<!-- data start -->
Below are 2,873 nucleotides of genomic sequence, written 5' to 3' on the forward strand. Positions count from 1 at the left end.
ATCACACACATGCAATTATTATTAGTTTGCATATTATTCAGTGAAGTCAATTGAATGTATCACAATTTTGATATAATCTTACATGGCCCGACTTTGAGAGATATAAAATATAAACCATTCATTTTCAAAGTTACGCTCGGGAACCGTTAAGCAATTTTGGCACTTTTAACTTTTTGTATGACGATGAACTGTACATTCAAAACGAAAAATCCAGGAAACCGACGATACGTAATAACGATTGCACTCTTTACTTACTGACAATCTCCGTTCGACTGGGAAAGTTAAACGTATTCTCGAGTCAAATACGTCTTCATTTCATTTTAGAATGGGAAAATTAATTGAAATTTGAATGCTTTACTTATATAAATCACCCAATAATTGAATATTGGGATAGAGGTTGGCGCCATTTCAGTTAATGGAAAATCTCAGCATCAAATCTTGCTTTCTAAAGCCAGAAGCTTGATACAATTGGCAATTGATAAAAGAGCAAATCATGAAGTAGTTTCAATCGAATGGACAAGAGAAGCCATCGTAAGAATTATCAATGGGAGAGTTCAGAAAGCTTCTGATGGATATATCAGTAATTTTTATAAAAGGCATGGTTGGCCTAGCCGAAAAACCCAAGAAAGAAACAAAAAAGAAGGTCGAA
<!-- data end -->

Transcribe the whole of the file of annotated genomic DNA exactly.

Below are 2,873 nucleotides of genomic sequence, written 5' to 3' on the forward strand. Positions count from 1 at the left end.
ATCACACACATGCAATTATTATTAGTTTGCATATTATTCAGTGAAGTCAATTGAATGTATCACAATTTTGATATAATCTTACATGGCCCGACTTTGAGAGATATAAAATATAAACCATTCATTTTCAAAGTTACGCTCGGGAACCGTTAAGCAATTTTGGCACTTTTAACTTTTTGTATGACGATGAACTGTACATTCAAAACGAAAAATCCAGGAAACCGACGATACGTAATAACGATTGCACTCTTTACTTACTGACAATCTCCGTTCGACTGGGAAAGTTAAACGTATTCTCGAGTCAAATACGTCTTCATTTCATTTTAGAATGGGAAAATTAATTGAAATTTGAATGCTTTACTTATATAAATCACCCAATAATTGAATATTGGGATAGAGGTTGGCGCCATTTCAGTTAATGGAAAATCTCAGCATCAAATCTTGCTTTCTAAAGCCAGAAGCTTGATACAATTGGCAATTGATAAAAGAGCAAATCATGAAGTAGTTTCAATCGAATGGACAAGAGAAGCCATCGTAAGAATTATCAATGGGAGAGTTCAGAAAGCTTCTGATGGATATATCAGTAATTTTTATAAAAGGCATGGTTGGCCTAGCCGAAAAACCCAAGAAAGAAACAAAAAAGAAGGTCGAA